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Hush Money Paperback – 2 May 2006


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Product details

  • Paperback: 320 pages
  • Publisher: No Exit Press; Exclusive to Waterstones edition (2 May 2006)
  • Language: English
  • ISBN-10: 1842431978
  • ISBN-13: 978-1842431979
  • Product Dimensions: 12.9 x 2.2 x 19.8 cm
  • Average Customer Review: 3.9 out of 5 stars  See all reviews (60 customer reviews)
  • Amazon Bestsellers Rank: 380,902 in Books (See Top 100 in Books)

More About the Author

Robert B. Parker (1932-2010) has long been acknowledged as the dean of American crime fiction. His novel featuring the wise-cracking, street-smart Boston private-eye Spenser earned him a devoted following and reams of critical acclaim, typified by R.W.B. Lewis' comment, "We are witnessing one of the great series in the history of the American detective story" (The New York Times Book Review). In June and October of 2005, Parker had national bestsellers with APPALOOSA and SCHOOL DAYS, and continued his winning streak in February of 2006 with his latest Jesse Stone novel, SEA CHANGE.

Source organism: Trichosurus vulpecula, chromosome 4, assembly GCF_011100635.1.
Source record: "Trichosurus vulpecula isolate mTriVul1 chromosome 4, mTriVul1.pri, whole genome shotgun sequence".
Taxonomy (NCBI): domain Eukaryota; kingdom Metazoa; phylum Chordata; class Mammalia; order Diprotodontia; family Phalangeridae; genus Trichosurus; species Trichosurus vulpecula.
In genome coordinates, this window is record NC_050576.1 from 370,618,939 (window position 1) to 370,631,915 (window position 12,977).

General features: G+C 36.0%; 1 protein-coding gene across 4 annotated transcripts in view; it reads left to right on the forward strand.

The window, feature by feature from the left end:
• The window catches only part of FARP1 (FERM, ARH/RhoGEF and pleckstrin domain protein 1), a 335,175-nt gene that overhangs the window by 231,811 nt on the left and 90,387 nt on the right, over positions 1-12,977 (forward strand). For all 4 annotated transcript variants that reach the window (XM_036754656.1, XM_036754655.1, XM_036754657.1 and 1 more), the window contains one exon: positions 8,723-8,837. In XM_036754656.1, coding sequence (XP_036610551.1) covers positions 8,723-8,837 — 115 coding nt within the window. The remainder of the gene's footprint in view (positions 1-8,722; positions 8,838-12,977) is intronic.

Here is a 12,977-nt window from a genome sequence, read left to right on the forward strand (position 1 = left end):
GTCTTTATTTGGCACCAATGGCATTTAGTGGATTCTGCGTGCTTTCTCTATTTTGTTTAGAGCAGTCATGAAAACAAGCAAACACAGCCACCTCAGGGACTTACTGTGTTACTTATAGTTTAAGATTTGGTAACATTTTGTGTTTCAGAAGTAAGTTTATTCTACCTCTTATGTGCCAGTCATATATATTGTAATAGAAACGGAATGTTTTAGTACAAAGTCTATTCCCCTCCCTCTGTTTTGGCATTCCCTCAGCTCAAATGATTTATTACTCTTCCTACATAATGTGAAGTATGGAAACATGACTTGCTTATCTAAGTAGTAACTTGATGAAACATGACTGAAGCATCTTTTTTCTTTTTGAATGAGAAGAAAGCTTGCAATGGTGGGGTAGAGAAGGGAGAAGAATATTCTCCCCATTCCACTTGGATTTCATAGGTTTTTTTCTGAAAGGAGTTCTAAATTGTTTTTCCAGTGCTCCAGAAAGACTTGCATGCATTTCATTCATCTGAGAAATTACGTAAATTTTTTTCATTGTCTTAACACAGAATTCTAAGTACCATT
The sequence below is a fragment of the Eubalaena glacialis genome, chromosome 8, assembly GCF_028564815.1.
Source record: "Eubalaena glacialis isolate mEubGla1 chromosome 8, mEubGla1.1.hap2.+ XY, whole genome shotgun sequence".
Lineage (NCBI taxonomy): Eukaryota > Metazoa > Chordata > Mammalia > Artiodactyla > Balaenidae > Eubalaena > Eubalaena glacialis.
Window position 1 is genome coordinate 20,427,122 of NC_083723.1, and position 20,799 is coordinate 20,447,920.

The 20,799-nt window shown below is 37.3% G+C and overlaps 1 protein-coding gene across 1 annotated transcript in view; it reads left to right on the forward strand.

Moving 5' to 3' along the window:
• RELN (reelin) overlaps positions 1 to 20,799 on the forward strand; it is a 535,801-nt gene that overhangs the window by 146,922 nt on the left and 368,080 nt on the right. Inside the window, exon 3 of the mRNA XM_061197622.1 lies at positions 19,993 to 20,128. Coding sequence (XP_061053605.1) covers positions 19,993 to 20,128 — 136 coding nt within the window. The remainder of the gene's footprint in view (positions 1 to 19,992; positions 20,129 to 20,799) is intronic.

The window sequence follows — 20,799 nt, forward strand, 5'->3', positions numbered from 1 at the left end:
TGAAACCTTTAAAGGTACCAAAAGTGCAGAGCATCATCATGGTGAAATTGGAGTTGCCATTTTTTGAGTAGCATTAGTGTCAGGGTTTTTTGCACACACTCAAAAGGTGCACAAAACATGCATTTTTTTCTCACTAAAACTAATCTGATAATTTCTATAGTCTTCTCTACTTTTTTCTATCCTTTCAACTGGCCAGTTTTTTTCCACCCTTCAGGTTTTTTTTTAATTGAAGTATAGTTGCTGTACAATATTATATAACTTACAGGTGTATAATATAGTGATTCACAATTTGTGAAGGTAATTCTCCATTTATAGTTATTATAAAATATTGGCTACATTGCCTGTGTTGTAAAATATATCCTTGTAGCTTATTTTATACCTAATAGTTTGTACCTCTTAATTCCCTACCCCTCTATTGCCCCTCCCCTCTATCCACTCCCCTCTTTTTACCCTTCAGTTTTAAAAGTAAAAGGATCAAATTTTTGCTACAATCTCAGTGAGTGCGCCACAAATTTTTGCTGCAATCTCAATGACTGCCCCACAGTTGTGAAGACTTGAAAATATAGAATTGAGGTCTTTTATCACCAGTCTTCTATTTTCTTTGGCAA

Born and raised in Massachusetts, Parker attended Colby College in Maine, served with the Army in Korea, and then completed a Ph.D. in English at Boston University. He married his wife Joan in 1956; they raised two sons, David and Daniel. Together the Parkers founded Pearl Productions, a Boston-based independent film company named after their short-haired pointer, Pearl, who has also been featured in many of Parker's novels.

Parker began writing his Spenser novels in 1971 while teaching at Boston's Northeastern University. Little did he suspect then that his witty, literate prose and psychological insights would make him keeper-of-the-flame of America's rich tradition of detective fiction. Parker's fictional Spenser inspired the ABC-TV series Spenser: For Hire. In February 2005, CBS-TV broadcast its highly-rated adaptation of the Jesse Stone novel Stone Cold, which featured Tom Selleck in the lead role as Parker's small-town police chief. The second CBS movie, Night Passage, also scored high ratings, and the third, Death in Paradise, aired on April 30, 2006.